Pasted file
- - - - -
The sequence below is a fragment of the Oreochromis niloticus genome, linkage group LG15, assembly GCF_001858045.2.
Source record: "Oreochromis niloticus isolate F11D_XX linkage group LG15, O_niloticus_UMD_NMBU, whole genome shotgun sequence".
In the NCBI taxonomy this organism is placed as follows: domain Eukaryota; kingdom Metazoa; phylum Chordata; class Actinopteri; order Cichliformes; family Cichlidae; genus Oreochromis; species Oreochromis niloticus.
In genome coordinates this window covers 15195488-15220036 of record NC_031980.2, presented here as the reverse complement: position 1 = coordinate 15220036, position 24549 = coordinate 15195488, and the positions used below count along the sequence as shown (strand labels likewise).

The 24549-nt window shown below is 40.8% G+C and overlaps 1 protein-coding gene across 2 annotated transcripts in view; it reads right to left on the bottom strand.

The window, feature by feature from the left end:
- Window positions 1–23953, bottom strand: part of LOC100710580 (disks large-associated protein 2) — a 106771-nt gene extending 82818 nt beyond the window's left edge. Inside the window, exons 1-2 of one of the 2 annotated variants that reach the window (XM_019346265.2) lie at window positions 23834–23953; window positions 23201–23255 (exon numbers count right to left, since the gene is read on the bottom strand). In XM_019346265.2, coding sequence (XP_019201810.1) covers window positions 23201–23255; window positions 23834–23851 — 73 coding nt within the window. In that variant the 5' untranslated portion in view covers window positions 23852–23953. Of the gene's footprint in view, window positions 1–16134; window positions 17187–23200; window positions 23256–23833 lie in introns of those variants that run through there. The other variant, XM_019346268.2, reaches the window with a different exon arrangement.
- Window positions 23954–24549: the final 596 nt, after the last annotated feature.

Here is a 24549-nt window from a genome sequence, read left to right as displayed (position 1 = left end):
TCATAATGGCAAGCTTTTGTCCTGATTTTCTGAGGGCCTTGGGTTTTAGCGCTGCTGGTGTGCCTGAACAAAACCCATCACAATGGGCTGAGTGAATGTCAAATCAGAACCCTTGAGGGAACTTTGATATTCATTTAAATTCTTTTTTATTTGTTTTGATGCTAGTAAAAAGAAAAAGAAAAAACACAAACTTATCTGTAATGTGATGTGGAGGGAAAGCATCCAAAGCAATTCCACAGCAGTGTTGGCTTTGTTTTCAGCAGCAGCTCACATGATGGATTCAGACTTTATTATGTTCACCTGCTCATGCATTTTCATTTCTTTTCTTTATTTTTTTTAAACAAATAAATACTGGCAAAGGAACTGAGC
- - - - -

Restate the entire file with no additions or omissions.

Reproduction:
The sequence below is a fragment of the Oreochromis niloticus genome, linkage group LG15, assembly GCF_001858045.2.
Source record: "Oreochromis niloticus isolate F11D_XX linkage group LG15, O_niloticus_UMD_NMBU, whole genome shotgun sequence".
In the NCBI taxonomy this organism is placed as follows: domain Eukaryota; kingdom Metazoa; phylum Chordata; class Actinopteri; order Cichliformes; family Cichlidae; genus Oreochromis; species Oreochromis niloticus.
In genome coordinates this window covers 15195488-15220036 of record NC_031980.2, presented here as the reverse complement: position 1 = coordinate 15220036, position 24549 = coordinate 15195488, and the positions used below count along the sequence as shown (strand labels likewise).

The 24549-nt window shown below is 40.8% G+C and overlaps 1 protein-coding gene across 2 annotated transcripts in view; it reads right to left on the bottom strand.

The window, feature by feature from the left end:
- Window positions 1–23953, bottom strand: part of LOC100710580 (disks large-associated protein 2) — a 106771-nt gene extending 82818 nt beyond the window's left edge. Inside the window, exons 1-2 of one of the 2 annotated variants that reach the window (XM_019346265.2) lie at window positions 23834–23953; window positions 23201–23255 (exon numbers count right to left, since the gene is read on the bottom strand). In XM_019346265.2, coding sequence (XP_019201810.1) covers window positions 23201–23255; window positions 23834–23851 — 73 coding nt within the window. In that variant the 5' untranslated portion in view covers window positions 23852–23953. Of the gene's footprint in view, window positions 1–16134; window positions 17187–23200; window positions 23256–23833 lie in introns of those variants that run through there. The other variant, XM_019346268.2, reaches the window with a different exon arrangement.
- Window positions 23954–24549: the final 596 nt, after the last annotated feature.

Here is a 24549-nt window from a genome sequence, read left to right as displayed (position 1 = left end):
TCATAATGGCAAGCTTTTGTCCTGATTTTCTGAGGGCCTTGGGTTTTAGCGCTGCTGGTGTGCCTGAACAAAACCCATCACAATGGGCTGAGTGAATGTCAAATCAGAACCCTTGAGGGAACTTTGATATTCATTTAAATTCTTTTTTATTTGTTTTGATGCTAGTAAAAAGAAAAAGAAAAAACACAAACTTATCTGTAATGTGATGTGGAGGGAAAGCATCCAAAGCAATTCCACAGCAGTGTTGGCTTTGTTTTCAGCAGCAGCTCACATGATGGATTCAGACTTTATTATGTTCACCTGCTCATGCATTTTCATTTCTTTTCTTTATTTTTTTTAAACAAATAAATACTGGCAAAGGAACTGAGC